Although the issues encountered by HR practitioners vary by industry, Cheese says there are several fundamentals that are common across all sectors and locations. For instance, he believes it is imperative that companies pay close attention to the employee value proposition they offer, the way they engage with employees, and the career-development opportunities they provide.

"Organisations need to ask themselves the question: why do people want to work for us and what do we need to do to keep them engaged?" Cheese says. "If the organisation is not doing these things well, they will not be able to retain the people they need to take the business forward." The talent-management challenges companies face, he adds, have been magnified by a shortage of professionals with IT, engineering, and management and leadership skills.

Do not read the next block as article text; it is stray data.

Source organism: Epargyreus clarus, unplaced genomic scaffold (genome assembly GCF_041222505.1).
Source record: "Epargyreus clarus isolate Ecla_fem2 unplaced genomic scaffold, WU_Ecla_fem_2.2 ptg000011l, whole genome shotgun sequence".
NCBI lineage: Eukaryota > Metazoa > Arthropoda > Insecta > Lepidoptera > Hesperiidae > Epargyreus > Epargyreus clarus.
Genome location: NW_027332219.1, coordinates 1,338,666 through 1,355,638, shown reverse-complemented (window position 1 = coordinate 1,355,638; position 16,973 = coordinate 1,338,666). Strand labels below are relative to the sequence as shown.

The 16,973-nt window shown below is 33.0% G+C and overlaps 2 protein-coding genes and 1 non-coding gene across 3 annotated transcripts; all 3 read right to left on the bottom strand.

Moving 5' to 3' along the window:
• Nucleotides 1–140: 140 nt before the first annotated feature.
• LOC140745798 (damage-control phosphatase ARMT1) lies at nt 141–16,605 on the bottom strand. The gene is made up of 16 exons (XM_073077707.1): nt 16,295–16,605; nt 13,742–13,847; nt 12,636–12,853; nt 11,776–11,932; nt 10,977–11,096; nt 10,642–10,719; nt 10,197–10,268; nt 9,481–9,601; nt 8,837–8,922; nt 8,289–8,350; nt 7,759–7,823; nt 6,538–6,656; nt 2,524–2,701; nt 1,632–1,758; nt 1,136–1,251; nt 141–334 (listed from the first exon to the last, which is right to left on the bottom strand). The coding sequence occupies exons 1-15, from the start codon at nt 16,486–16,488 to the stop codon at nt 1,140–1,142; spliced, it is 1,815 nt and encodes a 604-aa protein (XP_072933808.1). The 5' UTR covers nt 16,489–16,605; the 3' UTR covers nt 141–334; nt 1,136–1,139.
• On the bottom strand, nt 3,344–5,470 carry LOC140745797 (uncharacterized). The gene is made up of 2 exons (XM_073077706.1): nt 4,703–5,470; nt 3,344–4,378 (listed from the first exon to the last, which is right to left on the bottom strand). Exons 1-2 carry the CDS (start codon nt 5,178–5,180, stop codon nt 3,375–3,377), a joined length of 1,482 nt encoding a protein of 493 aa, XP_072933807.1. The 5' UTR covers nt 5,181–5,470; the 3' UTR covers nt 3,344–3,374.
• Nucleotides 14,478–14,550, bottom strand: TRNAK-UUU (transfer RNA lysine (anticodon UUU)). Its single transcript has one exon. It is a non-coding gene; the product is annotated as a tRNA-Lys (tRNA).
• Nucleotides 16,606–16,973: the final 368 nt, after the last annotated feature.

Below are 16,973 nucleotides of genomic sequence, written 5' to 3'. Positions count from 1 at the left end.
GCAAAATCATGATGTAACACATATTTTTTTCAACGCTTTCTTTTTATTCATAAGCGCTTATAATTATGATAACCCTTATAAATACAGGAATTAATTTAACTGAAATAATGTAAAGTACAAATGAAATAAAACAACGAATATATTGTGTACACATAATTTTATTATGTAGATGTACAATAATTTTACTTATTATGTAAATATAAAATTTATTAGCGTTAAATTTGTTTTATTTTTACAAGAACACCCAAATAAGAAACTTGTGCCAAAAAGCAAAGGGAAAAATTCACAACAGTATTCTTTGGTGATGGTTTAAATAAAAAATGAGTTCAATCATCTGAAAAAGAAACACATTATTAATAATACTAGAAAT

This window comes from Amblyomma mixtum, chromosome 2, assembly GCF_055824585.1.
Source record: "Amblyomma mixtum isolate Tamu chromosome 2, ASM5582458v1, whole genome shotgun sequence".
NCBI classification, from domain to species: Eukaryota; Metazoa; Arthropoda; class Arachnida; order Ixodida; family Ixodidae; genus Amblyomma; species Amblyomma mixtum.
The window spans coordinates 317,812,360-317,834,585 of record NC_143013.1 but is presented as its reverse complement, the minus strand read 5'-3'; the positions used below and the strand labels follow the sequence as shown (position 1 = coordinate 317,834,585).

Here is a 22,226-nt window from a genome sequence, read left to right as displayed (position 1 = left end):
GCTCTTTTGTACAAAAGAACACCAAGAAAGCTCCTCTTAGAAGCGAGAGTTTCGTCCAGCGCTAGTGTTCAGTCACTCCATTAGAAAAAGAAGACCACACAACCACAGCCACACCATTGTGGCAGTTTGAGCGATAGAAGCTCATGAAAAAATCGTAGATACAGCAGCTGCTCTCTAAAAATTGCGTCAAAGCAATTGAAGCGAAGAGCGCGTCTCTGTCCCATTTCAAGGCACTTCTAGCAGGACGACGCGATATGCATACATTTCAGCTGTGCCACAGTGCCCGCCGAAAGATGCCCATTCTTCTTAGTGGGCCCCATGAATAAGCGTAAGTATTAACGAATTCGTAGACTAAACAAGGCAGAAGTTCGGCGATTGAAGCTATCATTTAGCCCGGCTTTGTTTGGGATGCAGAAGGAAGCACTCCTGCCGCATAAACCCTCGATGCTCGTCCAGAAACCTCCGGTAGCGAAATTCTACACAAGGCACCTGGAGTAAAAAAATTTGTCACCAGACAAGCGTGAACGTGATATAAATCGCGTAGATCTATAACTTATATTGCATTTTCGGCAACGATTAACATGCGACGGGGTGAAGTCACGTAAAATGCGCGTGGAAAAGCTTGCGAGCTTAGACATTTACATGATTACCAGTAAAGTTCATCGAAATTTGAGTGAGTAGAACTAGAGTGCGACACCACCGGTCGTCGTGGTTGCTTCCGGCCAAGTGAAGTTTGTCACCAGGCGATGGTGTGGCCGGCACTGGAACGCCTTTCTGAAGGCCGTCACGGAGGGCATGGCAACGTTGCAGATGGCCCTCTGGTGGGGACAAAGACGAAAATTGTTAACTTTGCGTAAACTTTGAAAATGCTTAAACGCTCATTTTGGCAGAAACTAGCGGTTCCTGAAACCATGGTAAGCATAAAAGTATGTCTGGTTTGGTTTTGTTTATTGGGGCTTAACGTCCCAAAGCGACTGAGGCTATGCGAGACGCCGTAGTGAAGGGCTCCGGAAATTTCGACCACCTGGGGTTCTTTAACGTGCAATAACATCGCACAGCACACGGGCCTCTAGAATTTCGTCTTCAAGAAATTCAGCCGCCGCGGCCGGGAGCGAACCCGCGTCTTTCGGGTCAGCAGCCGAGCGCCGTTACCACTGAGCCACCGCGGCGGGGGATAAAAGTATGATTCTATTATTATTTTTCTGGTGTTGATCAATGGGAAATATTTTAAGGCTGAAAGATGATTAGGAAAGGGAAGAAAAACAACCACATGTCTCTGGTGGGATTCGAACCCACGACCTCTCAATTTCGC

As organisations look to build a strong and sustainable workforce over the next three to five years, employee engagement and development strategies could become the biggest competitive differentiators. Success, Cheese says, will require a change in the way many managers engage with staff.

"The younger generation of workers is looking for feedback, encouragement, two-way debate and clearly defined career-development opportunities," he says.

Embracing innovation

Fellow HKIHRM conference speaker Professor Ian Williamson, the Helen Macpherson Smith chair of leadership for social impact at the Melbourne Business School (MBS), also believes it is an important time for companies to review their recruitment, development and engagement strategies.

He notes that, in an ideal world, companies would hire the right people, at the right time, with the right attitude - but this rarely happens, especially in a talent-squeezed environment such as Hong Kong. The focus on talent has become increasingly critical as organisations become more service-orientated or involved in complex, knowledge-based activities which require specific skills.